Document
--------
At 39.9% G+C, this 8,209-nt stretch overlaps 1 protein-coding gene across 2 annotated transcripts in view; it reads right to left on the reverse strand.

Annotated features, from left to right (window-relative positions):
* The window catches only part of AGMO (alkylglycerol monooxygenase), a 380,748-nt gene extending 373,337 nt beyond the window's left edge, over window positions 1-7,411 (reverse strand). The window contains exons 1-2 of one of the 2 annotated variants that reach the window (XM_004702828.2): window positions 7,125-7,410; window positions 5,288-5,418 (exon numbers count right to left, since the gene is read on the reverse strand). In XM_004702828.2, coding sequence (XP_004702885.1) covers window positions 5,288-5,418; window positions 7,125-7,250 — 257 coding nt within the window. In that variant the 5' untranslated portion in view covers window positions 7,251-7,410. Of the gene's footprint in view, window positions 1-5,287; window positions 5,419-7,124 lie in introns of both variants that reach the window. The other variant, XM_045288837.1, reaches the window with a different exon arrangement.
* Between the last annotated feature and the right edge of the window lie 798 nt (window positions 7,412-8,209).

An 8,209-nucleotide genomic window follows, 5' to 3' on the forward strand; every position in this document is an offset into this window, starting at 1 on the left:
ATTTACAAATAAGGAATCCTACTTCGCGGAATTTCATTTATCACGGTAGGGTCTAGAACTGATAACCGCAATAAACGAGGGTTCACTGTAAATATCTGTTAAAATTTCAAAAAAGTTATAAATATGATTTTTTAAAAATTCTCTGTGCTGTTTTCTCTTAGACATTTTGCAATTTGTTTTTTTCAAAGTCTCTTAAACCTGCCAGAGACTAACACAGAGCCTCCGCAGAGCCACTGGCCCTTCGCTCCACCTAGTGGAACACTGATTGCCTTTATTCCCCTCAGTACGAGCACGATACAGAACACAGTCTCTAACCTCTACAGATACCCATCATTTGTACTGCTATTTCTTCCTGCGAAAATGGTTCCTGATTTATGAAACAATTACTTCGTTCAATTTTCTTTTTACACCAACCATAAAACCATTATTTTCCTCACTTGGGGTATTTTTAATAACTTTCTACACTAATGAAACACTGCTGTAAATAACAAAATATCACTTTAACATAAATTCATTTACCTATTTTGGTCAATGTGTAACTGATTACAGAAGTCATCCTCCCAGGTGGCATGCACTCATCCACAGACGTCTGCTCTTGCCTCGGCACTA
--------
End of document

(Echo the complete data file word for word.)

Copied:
At 39.9% G+C, this 8,209-nt stretch overlaps 1 protein-coding gene across 2 annotated transcripts in view; it reads right to left on the reverse strand.

Annotated features, from left to right (window-relative positions):
* The window catches only part of AGMO (alkylglycerol monooxygenase), a 380,748-nt gene extending 373,337 nt beyond the window's left edge, over window positions 1-7,411 (reverse strand). The window contains exons 1-2 of one of the 2 annotated variants that reach the window (XM_004702828.2): window positions 7,125-7,410; window positions 5,288-5,418 (exon numbers count right to left, since the gene is read on the reverse strand). In XM_004702828.2, coding sequence (XP_004702885.1) covers window positions 5,288-5,418; window positions 7,125-7,250 — 257 coding nt within the window. In that variant the 5' untranslated portion in view covers window positions 7,251-7,410. Of the gene's footprint in view, window positions 1-5,287; window positions 5,419-7,124 lie in introns of both variants that reach the window. The other variant, XM_045288837.1, reaches the window with a different exon arrangement.
* Between the last annotated feature and the right edge of the window lie 798 nt (window positions 7,412-8,209).

An 8,209-nucleotide genomic window follows, 5' to 3' on the forward strand; every position in this document is an offset into this window, starting at 1 on the left:
ATTTACAAATAAGGAATCCTACTTCGCGGAATTTCATTTATCACGGTAGGGTCTAGAACTGATAACCGCAATAAACGAGGGTTCACTGTAAATATCTGTTAAAATTTCAAAAAAGTTATAAATATGATTTTTTAAAAATTCTCTGTGCTGTTTTCTCTTAGACATTTTGCAATTTGTTTTTTTCAAAGTCTCTTAAACCTGCCAGAGACTAACACAGAGCCTCCGCAGAGCCACTGGCCCTTCGCTCCACCTAGTGGAACACTGATTGCCTTTATTCCCCTCAGTACGAGCACGATACAGAACACAGTCTCTAACCTCTACAGATACCCATCATTTGTACTGCTATTTCTTCCTGCGAAAATGGTTCCTGATTTATGAAACAATTACTTCGTTCAATTTTCTTTTTACACCAACCATAAAACCATTATTTTCCTCACTTGGGGTATTTTTAATAACTTTCTACACTAATGAAACACTGCTGTAAATAACAAAATATCACTTTAACATAAATTCATTTACCTATTTTGGTCAATGTGTAACTGATTACAGAAGTCATCCTCCCAGGTGGCATGCACTCATCCACAGACGTCTGCTCTTGCCTCGGCACTA